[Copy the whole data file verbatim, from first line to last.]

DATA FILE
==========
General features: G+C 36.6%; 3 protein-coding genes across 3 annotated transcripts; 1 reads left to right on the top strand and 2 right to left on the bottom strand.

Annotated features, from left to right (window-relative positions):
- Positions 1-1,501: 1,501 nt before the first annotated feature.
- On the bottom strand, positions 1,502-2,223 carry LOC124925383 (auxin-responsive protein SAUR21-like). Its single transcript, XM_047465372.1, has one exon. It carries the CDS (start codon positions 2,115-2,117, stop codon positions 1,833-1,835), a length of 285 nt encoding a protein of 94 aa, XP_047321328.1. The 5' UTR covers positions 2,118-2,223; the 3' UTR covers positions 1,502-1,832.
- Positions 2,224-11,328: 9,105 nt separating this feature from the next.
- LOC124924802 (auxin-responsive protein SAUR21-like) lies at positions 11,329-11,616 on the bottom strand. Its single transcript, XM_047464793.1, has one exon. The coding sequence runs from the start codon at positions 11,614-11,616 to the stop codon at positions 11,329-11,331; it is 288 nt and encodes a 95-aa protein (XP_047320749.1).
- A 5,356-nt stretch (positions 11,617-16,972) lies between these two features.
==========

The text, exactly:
General features: G+C 36.6%; 3 protein-coding genes across 3 annotated transcripts; 1 reads left to right on the top strand and 2 right to left on the bottom strand.

Annotated features, from left to right (window-relative positions):
- Positions 1-1,501: 1,501 nt before the first annotated feature.
- On the bottom strand, positions 1,502-2,223 carry LOC124925383 (auxin-responsive protein SAUR21-like). Its single transcript, XM_047465372.1, has one exon. It carries the CDS (start codon positions 2,115-2,117, stop codon positions 1,833-1,835), a length of 285 nt encoding a protein of 94 aa, XP_047321328.1. The 5' UTR covers positions 2,118-2,223; the 3' UTR covers positions 1,502-1,832.
- Positions 2,224-11,328: 9,105 nt separating this feature from the next.
- LOC124924802 (auxin-responsive protein SAUR21-like) lies at positions 11,329-11,616 on the bottom strand. Its single transcript, XM_047464793.1, has one exon. The coding sequence runs from the start codon at positions 11,614-11,616 to the stop codon at positions 11,329-11,331; it is 288 nt and encodes a 95-aa protein (XP_047320749.1).
- A 5,356-nt stretch (positions 11,617-16,972) lies between these two features.